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Des Moines High School Welcomes Country's Newest Citizens

  • What better venue in Iowa’s Des Moines Public Schools for a naturalization ceremony than Hoover High School, designated an International Baccalaureate World School with students from homelands all around the world?

    For some in attendance – new citizens in waiting – it even seemed like homecoming.

    Several were alumni of the school.

    Others were parents of district students who received assistance prepping for their citizenship exams with help of the school system’s Bilingual Family Liaisons, including Aung Han, who himself was naturalized in 2015 eight years after arriving in the United States from Burma. 

    The event in September was memorable for 197 new American citizens from 56 countries, and also resulted in U.S. citizenship for their children under age 18.  When Christin Tombe, from South Sudan, took the oath of allegiance, for instance, she gained citizen status for her four children, all of them students in the Des Moines school system. Newest U.S. citizens

    The setting was especially gratifying for Hser Del Moo, 18, a senior at Hoover. Her mother became a naturalized citizen last March, so Hser’s four younger sisters also achieved that status. But Hser was already 18 and had to pursue citizenship herself. Her mother helped her study.

    “I was born in Thailand in a (refugee) camp. We came to America when I was 6,” Hser said in a Des Moines school district news release. “I’m proud that I passed my test and my parents are proud, too.” She missed orchestra and choir classes to attend but she gained so much – not only becoming eligible to vote but also for federal and private financial aid that may boost her dreams of college.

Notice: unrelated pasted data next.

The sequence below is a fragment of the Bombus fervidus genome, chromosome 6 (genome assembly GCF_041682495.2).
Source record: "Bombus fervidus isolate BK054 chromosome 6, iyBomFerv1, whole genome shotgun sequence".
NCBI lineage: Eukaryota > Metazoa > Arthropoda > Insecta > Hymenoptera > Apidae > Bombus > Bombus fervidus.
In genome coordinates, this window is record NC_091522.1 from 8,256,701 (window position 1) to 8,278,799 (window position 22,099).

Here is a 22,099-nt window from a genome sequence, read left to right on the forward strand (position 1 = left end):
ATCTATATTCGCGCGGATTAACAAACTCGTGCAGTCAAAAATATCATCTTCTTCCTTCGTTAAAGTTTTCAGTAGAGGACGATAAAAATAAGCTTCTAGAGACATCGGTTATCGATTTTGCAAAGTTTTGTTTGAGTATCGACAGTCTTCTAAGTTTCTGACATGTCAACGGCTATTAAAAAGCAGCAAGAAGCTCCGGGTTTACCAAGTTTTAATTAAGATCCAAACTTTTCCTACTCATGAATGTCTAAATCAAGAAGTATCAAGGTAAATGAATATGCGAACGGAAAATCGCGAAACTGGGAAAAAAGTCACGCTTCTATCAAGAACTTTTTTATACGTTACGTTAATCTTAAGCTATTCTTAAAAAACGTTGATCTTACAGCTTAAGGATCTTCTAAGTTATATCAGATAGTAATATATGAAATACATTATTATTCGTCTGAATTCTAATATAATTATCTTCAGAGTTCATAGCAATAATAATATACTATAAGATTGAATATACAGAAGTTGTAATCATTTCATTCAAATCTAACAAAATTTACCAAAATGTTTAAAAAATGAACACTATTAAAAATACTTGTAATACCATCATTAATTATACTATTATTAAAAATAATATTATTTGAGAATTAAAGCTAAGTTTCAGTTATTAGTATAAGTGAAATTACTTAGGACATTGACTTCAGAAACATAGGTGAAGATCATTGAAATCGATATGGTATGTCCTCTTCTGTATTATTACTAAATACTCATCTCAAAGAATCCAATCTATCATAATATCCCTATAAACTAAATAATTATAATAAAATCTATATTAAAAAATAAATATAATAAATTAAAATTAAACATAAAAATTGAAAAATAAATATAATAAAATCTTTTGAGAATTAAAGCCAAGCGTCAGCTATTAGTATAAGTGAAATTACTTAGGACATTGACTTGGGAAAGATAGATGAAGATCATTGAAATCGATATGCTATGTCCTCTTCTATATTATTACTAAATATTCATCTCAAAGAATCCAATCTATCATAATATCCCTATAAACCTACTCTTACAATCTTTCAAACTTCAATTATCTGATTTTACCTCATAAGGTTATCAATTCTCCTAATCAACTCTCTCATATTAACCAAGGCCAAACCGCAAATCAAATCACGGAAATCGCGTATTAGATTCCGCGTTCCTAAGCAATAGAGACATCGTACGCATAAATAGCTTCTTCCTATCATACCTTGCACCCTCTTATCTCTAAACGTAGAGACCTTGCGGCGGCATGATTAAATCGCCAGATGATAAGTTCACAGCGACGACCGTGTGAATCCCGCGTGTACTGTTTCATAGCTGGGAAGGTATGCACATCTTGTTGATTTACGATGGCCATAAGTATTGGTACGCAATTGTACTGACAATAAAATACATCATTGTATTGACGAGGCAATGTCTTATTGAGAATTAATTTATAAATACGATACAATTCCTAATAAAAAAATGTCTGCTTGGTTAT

Another new citizen was Chuong Vo, born in Vietnam, who graduated from a Des Moines high school and now works for the district. Vo had his own cheering section – six colleagues attended to applaud his swearing-in.

    Mckenzie Kennedy, social studies curriculum director for the district, helped coordinate the event and served as an usher and on-the-spot photographer for some of the new Americans. She spotted three of her former students among the new citizens. “How cool is that?” she asked.

    Des Moines Public Schools regards itself as a crossroads district, with students coming from all parts of the world so naturalization ceremonies in the setting of a school seem altogether appropriate. “I think it is the kind of thing that makes sense for us to continue,” said Pablo Ortega, the district’s ELL director.